In December, our VP for Development, Jamie Folsom, attended Linked Pasts V, a conference with a focus on modeling, sharing and using data about places in the past, using Linked Open Data standards.
This year’s theme was “Back to the (re)sources”, which means resources “both in terms of ancient/‘historical’ sources, and in terms of data (re)sources used in digital, LOD-related projects”.
In attendance, and presenting, were elements of the Pelagios Network, the World Historical Gazetteer project, and more.
Linked Pasts is a wonderful single-track conference, small enough to allow conversations between most attendees between sessions, and a genuine exchange of ideas.
Of particular interest, for its relevance to our collaboration with Labo Paris XVIII, which seeks to put social data on maps of the city of Paris, was a session on urban gazetteers, led by Valeria Vitale, Chair of the Pelagios Network.
Among the questions discussed were: “if a settlement moves, is it the still same ‘place’?” and “how much detail (ie data) is enough when describing a building?” and “what is the role of a gazetteer?”
The Linked Places format, a JSON-LD based data format in development by the World Historical Gazetteer project, building on earlier work by the Pelagios Network, is a fantastic start on answering these questions. It can describe not only a place, but a scope in time, relations to other places, geometries links and depictions, and a lot more.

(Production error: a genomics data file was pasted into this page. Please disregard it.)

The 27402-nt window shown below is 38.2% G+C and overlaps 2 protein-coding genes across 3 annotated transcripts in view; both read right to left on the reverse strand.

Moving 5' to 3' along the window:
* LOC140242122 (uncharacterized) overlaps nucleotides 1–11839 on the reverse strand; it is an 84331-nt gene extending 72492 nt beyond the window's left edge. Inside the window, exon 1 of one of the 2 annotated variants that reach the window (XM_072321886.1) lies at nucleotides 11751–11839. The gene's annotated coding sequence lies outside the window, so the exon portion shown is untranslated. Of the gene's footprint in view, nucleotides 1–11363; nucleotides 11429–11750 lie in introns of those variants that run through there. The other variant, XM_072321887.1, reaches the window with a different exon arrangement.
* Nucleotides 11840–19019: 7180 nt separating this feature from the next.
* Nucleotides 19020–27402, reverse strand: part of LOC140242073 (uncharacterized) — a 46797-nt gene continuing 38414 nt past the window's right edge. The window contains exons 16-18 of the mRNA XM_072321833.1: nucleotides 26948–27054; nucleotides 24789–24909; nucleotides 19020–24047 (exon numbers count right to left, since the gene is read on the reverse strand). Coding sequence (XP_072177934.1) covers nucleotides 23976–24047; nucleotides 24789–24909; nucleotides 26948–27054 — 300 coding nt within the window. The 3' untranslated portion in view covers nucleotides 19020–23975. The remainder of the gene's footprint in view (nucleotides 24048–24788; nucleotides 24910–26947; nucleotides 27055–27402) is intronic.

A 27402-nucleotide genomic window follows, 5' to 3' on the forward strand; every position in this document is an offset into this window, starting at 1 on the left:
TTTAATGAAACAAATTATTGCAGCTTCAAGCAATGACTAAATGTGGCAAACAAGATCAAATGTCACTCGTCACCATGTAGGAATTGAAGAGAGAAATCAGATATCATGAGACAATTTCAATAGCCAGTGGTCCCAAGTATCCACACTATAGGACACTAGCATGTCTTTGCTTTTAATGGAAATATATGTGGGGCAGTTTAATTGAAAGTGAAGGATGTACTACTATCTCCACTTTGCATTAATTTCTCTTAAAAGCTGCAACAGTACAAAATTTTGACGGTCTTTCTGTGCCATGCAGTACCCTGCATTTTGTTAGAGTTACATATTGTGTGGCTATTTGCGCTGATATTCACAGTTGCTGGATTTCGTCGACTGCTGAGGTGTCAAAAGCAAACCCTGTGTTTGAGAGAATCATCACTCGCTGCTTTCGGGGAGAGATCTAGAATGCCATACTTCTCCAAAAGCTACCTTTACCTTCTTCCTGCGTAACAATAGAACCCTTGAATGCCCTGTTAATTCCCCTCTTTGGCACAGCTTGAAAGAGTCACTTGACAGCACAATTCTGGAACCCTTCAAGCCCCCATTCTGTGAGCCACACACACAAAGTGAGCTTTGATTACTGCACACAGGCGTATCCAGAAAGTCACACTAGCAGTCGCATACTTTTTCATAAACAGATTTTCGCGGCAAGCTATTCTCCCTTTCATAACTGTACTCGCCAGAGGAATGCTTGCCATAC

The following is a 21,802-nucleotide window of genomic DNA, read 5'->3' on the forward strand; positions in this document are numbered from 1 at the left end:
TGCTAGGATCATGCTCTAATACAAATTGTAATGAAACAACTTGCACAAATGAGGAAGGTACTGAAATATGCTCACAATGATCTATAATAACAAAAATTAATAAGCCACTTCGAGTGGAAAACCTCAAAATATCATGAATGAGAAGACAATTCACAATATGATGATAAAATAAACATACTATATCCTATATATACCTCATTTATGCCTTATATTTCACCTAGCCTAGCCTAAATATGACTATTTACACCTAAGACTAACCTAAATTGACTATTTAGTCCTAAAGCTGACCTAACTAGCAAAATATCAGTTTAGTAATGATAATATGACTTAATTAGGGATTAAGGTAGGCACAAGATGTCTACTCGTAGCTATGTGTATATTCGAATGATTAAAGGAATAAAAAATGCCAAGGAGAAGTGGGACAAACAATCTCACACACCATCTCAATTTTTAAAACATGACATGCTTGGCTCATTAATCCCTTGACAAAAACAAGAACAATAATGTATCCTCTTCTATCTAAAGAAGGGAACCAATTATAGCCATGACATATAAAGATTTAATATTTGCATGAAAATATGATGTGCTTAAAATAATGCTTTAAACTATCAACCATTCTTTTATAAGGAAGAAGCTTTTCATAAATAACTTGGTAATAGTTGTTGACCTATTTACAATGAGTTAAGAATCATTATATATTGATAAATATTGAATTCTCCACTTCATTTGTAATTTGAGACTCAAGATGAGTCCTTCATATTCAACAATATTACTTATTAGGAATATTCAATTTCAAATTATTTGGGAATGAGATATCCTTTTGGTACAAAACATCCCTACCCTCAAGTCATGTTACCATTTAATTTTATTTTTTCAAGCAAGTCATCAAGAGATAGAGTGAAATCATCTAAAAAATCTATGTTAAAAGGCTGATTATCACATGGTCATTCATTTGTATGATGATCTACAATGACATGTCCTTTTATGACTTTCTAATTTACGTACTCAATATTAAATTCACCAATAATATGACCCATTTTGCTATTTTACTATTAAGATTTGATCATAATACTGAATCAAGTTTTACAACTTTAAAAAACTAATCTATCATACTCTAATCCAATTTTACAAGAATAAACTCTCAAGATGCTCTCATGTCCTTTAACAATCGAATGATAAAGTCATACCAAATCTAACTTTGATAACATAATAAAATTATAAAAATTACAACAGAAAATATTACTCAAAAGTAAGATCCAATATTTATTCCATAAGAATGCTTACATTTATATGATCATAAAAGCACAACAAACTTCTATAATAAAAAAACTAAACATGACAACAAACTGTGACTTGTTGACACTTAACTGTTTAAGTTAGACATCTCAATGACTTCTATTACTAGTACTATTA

There’s a great example of these features of the linked places format in the linked places github repository.
And here’s a blog post by Valeria, about urban gazetters.
People, and modeling data about them, figured prominently in this year’s presentations.
Charlotte Roueché gave an entertaining and enlightening overview of a Prosopography of the Byzantine World, complete with references to Asterix, Obelix, and Vercingetorix.
One of our collaborators had a poster (see above left, just below Obelix) at the conference, describing a fascinating idea: “A Decentralized, Distributed and Queryable Linked Data Repository”, basically, using blockchain technology to “host” data repositories. Seems to us, such a thing could be a very valuable addition to the minimal computing ecosystem (of which we’re fans, and aspiring practitioners)! We’ll look forward to seeing that take shape…
Get in Touch!
We’re doing more and more projects with spatial and temporal components, and increasingly frequently, we’re working with our scholarly partners to align their data with standards like these, so they can draw upon others’ Linked Open Data and share their own.
Are you looking for a developer to help with a spatial/temporal humanities project?